Should sexist ads be banned altogether?

If you think the sexism in "Mad Men" is offensive, consider this: The E.U. is seeking to ban gender stereotypes in ads. Maybe it was what some considered a depiction of gang rape in the Dolce & Gabbana ad above that broke the proverbial camel's back, but according to the New York Times, the legislature will be actively assessing and slapping companies on the wrist for even minor transgressions.

And lest you think the move is laughable--after all, who cares if Mr. Clean represents the idea that it takes a "strong man" to clean a floor?--consider the idea that these moves could eventually become legally binding. The thought of the government regulating advertising sounds scary: I would rather they outlaw companies making outrageously false claims about wrinkle creams than focusing on the creative side. And what next? Editorial output? Journalism?

"The concern, according to the committee report, is that stereotypes in advertising can 'straitjacket women, men, girls and boys by restricting individuals to predetermined and artificial roles that are often degrading, humiliating and dumbed-down for both sexes." Well, that sounds noble. And it seems like the advertising industry is experiencing a small but significant revolution in general. The prevalence of blogs has created a kind of public awareness of airbrushing and the other types of tomfoolery advertising has traditionally relied on to sell products, and the usual tricks don't seem to be working anymore. France is even proposing to levy fines against ads that feature overly skinny individuals in order to combat the promotion of anorexia, and who could forget Dove's campaign aimed at "real women?" It seems like we're slowly but surely moving toward a radically different set of standards. Still, one look at the ad above and it's clear we have a long way to go.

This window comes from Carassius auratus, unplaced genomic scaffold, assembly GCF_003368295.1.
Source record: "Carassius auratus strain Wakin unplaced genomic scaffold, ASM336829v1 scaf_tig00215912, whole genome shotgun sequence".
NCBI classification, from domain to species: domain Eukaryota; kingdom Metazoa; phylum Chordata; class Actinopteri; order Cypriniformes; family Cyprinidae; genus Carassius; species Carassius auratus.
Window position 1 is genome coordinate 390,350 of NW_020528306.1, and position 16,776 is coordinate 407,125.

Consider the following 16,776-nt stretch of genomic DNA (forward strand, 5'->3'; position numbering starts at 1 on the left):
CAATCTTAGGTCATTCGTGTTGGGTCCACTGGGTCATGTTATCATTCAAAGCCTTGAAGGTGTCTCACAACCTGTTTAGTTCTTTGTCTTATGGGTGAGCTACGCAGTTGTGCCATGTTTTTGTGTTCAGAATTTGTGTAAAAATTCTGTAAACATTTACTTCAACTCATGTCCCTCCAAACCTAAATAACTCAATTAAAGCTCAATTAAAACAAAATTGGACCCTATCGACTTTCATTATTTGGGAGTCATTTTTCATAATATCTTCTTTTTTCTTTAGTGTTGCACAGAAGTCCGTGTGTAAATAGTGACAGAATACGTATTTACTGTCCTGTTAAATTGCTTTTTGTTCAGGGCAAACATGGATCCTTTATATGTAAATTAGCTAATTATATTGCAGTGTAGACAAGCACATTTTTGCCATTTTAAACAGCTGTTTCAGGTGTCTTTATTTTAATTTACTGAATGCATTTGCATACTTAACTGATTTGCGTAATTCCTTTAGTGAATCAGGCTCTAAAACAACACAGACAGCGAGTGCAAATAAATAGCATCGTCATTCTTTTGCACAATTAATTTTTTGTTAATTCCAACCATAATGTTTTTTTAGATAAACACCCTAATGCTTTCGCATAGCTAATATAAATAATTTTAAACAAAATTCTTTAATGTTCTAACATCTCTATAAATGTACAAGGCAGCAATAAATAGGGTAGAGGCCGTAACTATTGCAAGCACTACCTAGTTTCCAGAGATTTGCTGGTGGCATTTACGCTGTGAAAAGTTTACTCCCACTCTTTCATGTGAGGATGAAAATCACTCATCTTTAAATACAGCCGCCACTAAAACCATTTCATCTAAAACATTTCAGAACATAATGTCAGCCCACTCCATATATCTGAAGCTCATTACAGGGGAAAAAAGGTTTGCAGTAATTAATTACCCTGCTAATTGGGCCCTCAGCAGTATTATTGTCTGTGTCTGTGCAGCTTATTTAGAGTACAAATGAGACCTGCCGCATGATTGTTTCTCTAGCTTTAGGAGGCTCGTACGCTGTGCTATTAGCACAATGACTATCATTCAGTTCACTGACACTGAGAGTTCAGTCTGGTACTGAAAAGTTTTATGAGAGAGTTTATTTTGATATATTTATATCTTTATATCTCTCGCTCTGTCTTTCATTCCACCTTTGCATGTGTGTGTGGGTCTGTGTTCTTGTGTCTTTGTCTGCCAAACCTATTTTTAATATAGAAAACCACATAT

The question is, is it the government's place to regulate such things? Or is it up to the public to simply self-ban and boycott by refusing to purchase products that use gender stereotypes and degrading images to sell? You tell us.